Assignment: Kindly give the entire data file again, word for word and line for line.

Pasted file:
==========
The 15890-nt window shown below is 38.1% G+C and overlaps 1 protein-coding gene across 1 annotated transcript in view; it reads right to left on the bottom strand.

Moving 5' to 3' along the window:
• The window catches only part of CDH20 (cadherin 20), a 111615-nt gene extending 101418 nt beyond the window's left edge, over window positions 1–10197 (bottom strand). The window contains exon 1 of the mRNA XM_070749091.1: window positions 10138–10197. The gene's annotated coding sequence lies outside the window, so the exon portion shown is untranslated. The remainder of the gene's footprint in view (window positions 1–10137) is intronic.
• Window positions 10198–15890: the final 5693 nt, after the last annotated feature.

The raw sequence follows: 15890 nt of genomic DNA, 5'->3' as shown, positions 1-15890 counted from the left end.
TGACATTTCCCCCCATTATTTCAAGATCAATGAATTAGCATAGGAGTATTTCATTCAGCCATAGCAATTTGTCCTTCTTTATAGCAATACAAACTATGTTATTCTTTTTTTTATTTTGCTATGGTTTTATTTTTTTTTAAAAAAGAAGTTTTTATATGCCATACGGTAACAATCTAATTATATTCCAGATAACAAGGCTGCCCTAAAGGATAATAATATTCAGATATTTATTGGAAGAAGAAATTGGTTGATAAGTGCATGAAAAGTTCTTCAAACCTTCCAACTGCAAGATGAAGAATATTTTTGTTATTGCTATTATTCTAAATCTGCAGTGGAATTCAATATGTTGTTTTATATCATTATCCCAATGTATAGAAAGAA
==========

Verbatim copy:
The 15890-nt window shown below is 38.1% G+C and overlaps 1 protein-coding gene across 1 annotated transcript in view; it reads right to left on the bottom strand.

Moving 5' to 3' along the window:
• The window catches only part of CDH20 (cadherin 20), a 111615-nt gene extending 101418 nt beyond the window's left edge, over window positions 1–10197 (bottom strand). The window contains exon 1 of the mRNA XM_070749091.1: window positions 10138–10197. The gene's annotated coding sequence lies outside the window, so the exon portion shown is untranslated. The remainder of the gene's footprint in view (window positions 1–10137) is intronic.
• Window positions 10198–15890: the final 5693 nt, after the last annotated feature.

The raw sequence follows: 15890 nt of genomic DNA, 5'->3' as shown, positions 1-15890 counted from the left end.
TGACATTTCCCCCCATTATTTCAAGATCAATGAATTAGCATAGGAGTATTTCATTCAGCCATAGCAATTTGTCCTTCTTTATAGCAATACAAACTATGTTATTCTTTTTTTTATTTTGCTATGGTTTTATTTTTTTTTAAAAAAGAAGTTTTTATATGCCATACGGTAACAATCTAATTATATTCCAGATAACAAGGCTGCCCTAAAGGATAATAATATTCAGATATTTATTGGAAGAAGAAATTGGTTGATAAGTGCATGAAAAGTTCTTCAAACCTTCCAACTGCAAGATGAAGAATATTTTTGTTATTGCTATTATTCTAAATCTGCAGTGGAATTCAATATGTTGTTTTATATCATTATCCCAATGTATAGAAAGAA